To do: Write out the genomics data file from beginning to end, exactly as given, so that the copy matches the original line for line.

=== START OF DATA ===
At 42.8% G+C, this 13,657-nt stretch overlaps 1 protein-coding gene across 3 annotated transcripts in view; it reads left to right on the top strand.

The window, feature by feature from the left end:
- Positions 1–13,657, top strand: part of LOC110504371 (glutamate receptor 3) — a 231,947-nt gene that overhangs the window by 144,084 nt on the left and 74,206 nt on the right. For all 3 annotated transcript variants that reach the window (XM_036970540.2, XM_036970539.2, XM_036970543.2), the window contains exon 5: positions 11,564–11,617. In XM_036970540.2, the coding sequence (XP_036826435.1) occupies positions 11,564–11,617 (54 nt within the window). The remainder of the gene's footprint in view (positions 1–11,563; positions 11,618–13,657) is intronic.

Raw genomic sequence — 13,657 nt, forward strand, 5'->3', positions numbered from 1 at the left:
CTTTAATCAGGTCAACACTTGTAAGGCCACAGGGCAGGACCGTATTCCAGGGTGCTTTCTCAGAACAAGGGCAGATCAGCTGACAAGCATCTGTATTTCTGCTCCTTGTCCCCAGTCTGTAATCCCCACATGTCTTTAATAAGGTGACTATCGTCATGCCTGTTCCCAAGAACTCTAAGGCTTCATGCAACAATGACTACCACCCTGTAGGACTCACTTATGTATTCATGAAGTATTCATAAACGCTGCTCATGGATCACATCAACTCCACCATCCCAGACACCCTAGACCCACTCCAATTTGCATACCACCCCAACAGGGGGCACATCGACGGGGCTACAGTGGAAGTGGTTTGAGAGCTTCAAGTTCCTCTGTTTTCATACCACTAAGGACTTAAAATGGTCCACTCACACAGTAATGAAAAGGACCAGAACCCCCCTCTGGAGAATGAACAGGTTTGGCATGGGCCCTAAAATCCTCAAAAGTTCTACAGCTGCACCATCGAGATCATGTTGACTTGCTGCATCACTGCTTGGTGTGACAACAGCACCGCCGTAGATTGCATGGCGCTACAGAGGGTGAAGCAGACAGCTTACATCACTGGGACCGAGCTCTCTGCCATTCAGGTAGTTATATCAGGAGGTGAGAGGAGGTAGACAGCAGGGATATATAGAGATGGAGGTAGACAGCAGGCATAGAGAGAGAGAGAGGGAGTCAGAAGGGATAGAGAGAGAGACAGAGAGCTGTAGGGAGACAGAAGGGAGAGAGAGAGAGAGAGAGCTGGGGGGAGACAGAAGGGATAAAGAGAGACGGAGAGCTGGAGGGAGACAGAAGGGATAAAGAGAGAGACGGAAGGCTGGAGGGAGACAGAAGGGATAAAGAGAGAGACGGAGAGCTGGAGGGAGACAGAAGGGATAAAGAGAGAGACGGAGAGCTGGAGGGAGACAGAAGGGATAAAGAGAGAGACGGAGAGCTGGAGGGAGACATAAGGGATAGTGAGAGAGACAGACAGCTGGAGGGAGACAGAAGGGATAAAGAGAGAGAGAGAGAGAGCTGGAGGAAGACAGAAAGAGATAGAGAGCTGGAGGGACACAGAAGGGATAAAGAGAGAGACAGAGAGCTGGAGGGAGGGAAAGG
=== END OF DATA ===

At 42.8% G+C, this 13,657-nt stretch overlaps 1 protein-coding gene across 3 annotated transcripts in view; it reads left to right on the top strand.

The window, feature by feature from the left end:
- Positions 1–13,657, top strand: part of LOC110504371 (glutamate receptor 3) — a 231,947-nt gene that overhangs the window by 144,084 nt on the left and 74,206 nt on the right. For all 3 annotated transcript variants that reach the window (XM_036970540.2, XM_036970539.2, XM_036970543.2), the window contains exon 5: positions 11,564–11,617. In XM_036970540.2, the coding sequence (XP_036826435.1) occupies positions 11,564–11,617 (54 nt within the window). The remainder of the gene's footprint in view (positions 1–11,563; positions 11,618–13,657) is intronic.

Raw genomic sequence — 13,657 nt, forward strand, 5'->3', positions numbered from 1 at the left:
CTTTAATCAGGTCAACACTTGTAAGGCCACAGGGCAGGACCGTATTCCAGGGTGCTTTCTCAGAACAAGGGCAGATCAGCTGACAAGCATCTGTATTTCTGCTCCTTGTCCCCAGTCTGTAATCCCCACATGTCTTTAATAAGGTGACTATCGTCATGCCTGTTCCCAAGAACTCTAAGGCTTCATGCAACAATGACTACCACCCTGTAGGACTCACTTATGTATTCATGAAGTATTCATAAACGCTGCTCATGGATCACATCAACTCCACCATCCCAGACACCCTAGACCCACTCCAATTTGCATACCACCCCAACAGGGGGCACATCGACGGGGCTACAGTGGAAGTGGTTTGAGAGCTTCAAGTTCCTCTGTTTTCATACCACTAAGGACTTAAAATGGTCCACTCACACAGTAATGAAAAGGACCAGAACCCCCCTCTGGAGAATGAACAGGTTTGGCATGGGCCCTAAAATCCTCAAAAGTTCTACAGCTGCACCATCGAGATCATGTTGACTTGCTGCATCACTGCTTGGTGTGACAACAGCACCGCCGTAGATTGCATGGCGCTACAGAGGGTGAAGCAGACAGCTTACATCACTGGGACCGAGCTCTCTGCCATTCAGGTAGTTATATCAGGAGGTGAGAGGAGGTAGACAGCAGGGATATATAGAGATGGAGGTAGACAGCAGGCATAGAGAGAGAGAGAGGGAGTCAGAAGGGATAGAGAGAGAGACAGAGAGCTGTAGGGAGACAGAAGGGAGAGAGAGAGAGAGAGAGCTGGGGGGAGACAGAAGGGATAAAGAGAGACGGAGAGCTGGAGGGAGACAGAAGGGATAAAGAGAGAGACGGAAGGCTGGAGGGAGACAGAAGGGATAAAGAGAGAGACGGAGAGCTGGAGGGAGACAGAAGGGATAAAGAGAGAGACGGAGAGCTGGAGGGAGACAGAAGGGATAAAGAGAGAGACGGAGAGCTGGAGGGAGACATAAGGGATAGTGAGAGAGACAGACAGCTGGAGGGAGACAGAAGGGATAAAGAGAGAGAGAGAGAGAGCTGGAGGAAGACAGAAAGAGATAGAGAGCTGGAGGGACACAGAAGGGATAAAGAGAGAGACAGAGAGCTGGAGGGAGGGAAAGG